Make the most of limited square footage with intentional design.
Living in New Hampshire—especially for those who call coveted areas like Portsmouth home—often means learning how to fit your lifestyle into a small space. It can be tedious to learn how to navigate the often-compact layout and shape of traditional New England Cape Cod or Colonial-style homes, but kitchen and interior designer Susan Durling, of Susan Durling Designs, says it doesn’t have to be. “I have found that a lot of New England homeowners get nervous about redoing their homes because of the small spaces within that they feel confined to,” Durling says.
“Whatever you lack in square footage—whether that’s in the kitchen, living room or other shared spaces—you can make up for with smart, intentional design.”
Durling’s creativity shines in a combined kitchen and living space she designed for a couple who were looking for a space with greater functionality for their family of four. The family imagined being able to walk between rooms with ease, and creating a space that honored the home’s originality and charm with a more modern twist.
During the renovation, Durling focused on enhancing the space she was given without knocking down walls or changing windows, and making sure that one room transitioned smoothly into the next. Her first order of business? Cabinetry. “When you’re working with an older, quaint home, maximizing vertical storage space is a crucial component to bringing functionality and practicality to a space,” she says.
White cabinets add a traditional element to the kitchen, while the dark, charcoal gray Durling recommended on the center island and cabinets around the living area adds a sense of depth.
“Contrary to what many people would think, adding darker colors in moderation actually make smaller spaces appear larger,” Durling says. “The gray tones down and grounds the white cabinets, while also making the surrounding walls look like they are receding. If your space gets a lot of natural light, adding a darker color like this one can be beautiful and even dramatic.”
Matt Janousek, of MJ Cabinets, built the cabinets from scratch using reclaimed materials. “Our goal from the beginning was to make sure the cabinets were easy to maintain, were user-friendly and created a sense of balance,” Janousek says.
Lighting was added into the accent cabinets to stand out and add warmth to the area, without adding more clutter in the house. “Lighting can make or break a space,” Durling says. “The key is to make sure you are integrating a good balance of decorative and task lighting without adding so much that it feels like you’re weighing the room down. Choosing features like the light fixture above the dinette is also a way to incorporate a statement piece that doubles as a small work of art.”
Looking for ways to add texture through furniture and materials can bring a space alive. “We used lighter colors in larger pieces, like the living room couch, to create a harmonious feel between both rooms,” Durling says. “We also played up the patterns and textures in the throw pillows and rug to complement the roughness of the textures in the exposed kitchen beam and natural floors. All the elements together aim to soften the hard edges in the home while keeping it open.”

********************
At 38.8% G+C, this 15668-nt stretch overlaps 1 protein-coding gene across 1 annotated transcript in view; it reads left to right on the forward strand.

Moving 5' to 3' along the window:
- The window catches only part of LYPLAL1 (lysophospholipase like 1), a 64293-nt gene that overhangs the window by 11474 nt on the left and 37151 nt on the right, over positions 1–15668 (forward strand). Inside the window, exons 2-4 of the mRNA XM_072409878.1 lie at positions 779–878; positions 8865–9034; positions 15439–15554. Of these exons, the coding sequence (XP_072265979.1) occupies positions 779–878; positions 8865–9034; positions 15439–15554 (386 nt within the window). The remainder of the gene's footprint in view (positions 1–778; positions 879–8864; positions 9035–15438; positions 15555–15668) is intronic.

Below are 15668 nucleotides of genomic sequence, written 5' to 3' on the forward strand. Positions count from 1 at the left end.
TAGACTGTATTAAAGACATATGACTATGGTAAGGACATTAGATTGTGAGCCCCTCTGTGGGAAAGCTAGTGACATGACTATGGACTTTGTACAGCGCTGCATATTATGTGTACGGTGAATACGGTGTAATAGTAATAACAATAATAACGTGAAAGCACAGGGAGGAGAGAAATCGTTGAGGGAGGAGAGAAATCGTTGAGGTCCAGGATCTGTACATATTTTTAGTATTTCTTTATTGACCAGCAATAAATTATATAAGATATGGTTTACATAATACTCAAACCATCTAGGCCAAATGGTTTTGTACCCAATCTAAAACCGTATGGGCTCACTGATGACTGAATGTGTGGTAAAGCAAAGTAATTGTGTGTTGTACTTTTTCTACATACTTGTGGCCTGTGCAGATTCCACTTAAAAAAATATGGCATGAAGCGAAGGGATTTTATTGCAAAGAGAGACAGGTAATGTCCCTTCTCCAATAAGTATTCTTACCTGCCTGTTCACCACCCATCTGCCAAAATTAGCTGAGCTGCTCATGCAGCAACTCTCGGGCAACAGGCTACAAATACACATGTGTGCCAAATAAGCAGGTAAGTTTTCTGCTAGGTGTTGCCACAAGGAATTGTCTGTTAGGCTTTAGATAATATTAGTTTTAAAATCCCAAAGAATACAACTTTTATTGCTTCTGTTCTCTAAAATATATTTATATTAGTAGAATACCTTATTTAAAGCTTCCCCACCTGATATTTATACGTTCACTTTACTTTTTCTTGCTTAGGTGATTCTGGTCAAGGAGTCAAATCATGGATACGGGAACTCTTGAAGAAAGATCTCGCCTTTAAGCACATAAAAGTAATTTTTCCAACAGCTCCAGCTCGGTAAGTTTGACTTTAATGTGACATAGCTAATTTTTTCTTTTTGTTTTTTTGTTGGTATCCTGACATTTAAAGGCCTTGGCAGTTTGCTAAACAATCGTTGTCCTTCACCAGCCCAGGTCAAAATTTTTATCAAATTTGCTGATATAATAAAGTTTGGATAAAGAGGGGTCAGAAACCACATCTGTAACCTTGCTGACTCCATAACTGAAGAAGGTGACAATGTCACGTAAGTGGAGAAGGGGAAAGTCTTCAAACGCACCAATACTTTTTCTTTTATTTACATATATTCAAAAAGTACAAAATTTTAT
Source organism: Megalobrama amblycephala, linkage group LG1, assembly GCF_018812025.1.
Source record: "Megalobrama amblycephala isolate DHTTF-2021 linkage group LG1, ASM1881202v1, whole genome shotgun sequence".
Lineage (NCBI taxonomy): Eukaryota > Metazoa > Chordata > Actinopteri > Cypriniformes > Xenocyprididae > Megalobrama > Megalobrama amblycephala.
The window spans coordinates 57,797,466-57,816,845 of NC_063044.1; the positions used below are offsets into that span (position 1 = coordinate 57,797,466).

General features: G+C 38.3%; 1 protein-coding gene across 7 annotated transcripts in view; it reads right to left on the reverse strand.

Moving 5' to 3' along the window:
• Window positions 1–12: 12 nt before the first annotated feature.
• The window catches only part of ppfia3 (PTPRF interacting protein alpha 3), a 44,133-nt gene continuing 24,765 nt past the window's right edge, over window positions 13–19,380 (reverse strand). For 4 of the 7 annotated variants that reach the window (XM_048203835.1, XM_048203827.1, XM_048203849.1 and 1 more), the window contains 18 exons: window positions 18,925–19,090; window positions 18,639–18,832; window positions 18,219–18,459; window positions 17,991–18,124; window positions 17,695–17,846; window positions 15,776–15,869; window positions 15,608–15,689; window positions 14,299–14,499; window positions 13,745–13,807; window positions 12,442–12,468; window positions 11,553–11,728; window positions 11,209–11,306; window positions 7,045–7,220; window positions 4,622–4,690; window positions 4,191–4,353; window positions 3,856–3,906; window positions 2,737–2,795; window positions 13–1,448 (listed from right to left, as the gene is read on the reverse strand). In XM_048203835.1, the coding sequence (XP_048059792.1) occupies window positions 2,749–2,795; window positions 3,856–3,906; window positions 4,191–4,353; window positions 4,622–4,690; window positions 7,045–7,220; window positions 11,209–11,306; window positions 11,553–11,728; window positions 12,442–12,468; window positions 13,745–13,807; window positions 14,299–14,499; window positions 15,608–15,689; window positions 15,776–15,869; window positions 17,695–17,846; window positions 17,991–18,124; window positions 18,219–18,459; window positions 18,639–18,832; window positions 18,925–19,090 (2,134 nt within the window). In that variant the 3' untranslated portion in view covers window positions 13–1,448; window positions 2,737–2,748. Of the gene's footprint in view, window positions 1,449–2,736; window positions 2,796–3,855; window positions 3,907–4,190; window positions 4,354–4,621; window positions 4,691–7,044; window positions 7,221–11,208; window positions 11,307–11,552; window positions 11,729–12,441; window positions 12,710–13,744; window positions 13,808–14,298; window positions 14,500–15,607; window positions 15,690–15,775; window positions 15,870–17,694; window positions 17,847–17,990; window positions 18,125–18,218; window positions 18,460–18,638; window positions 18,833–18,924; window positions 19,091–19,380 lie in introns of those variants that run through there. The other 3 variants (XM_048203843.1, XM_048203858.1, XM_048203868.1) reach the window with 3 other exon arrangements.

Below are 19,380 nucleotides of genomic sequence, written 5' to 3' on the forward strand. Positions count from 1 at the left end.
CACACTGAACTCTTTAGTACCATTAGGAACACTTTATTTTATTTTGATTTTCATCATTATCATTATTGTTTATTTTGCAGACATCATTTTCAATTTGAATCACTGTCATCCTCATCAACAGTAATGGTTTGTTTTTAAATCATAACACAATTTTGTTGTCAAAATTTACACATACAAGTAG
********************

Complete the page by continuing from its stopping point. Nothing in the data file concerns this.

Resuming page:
Making good use of modern, transitional details was a big part of the homeowner’s vision and was even more important in the dinette design. The corner where the dinette was built is tight, so Durling recommended a round table to maximize seating around the banquette that Janousek built. “We used the same fir-wood material from the countertops, which ties the space together,” Janousek says.
Extra design details—like the blackand-white wallpaper and bench cushion fabric from the Weekender House in Portsmouth—brought the corner to life.
“It’s important not to over-design a small nook like this one,” Durling says. “A quick, bold pop of color or pattern is all you need to give the eye some negative space to rest and let the overall design speak for itself.”
Another charming detail is the open shelving around the window over the sink. “It really gives the eye a little relief from a wall of cabinetry,” Durling says.
In order to tie the three living spaces together, Durling used nickel gap on the ceiling that is consistent with the age of the house. It was one of the elements of the design that she showed the homeowner on the 3D software she uses for all her designs. “I’ve found the software is tremendously helpful for homeowners to visualize their kitchen. I can change colors, fixtures, cabinet designs and even furniture. The homeowner can virtually stand in their future kitchen and get a complete 360-degree perspective. They love it!”
The last design touch was the 20-footlong reclaimed beam that was added between the kitchen and living room to tie both rooms together and give interest.
The final result? A petite dwelling that maximizes space without sacrificing style.
“This project exemplifies that small-space design doesn’t have to become more of a project than it already is,” Durling says.
“It’s a perfect unity of the function and tranquility that echoes throughout the rest of the home.”
MJ Cabinets • mjcabinets.com
Susan Durling Designs • susandurlingdesigns.com
Weekender House • weekenderhouse.com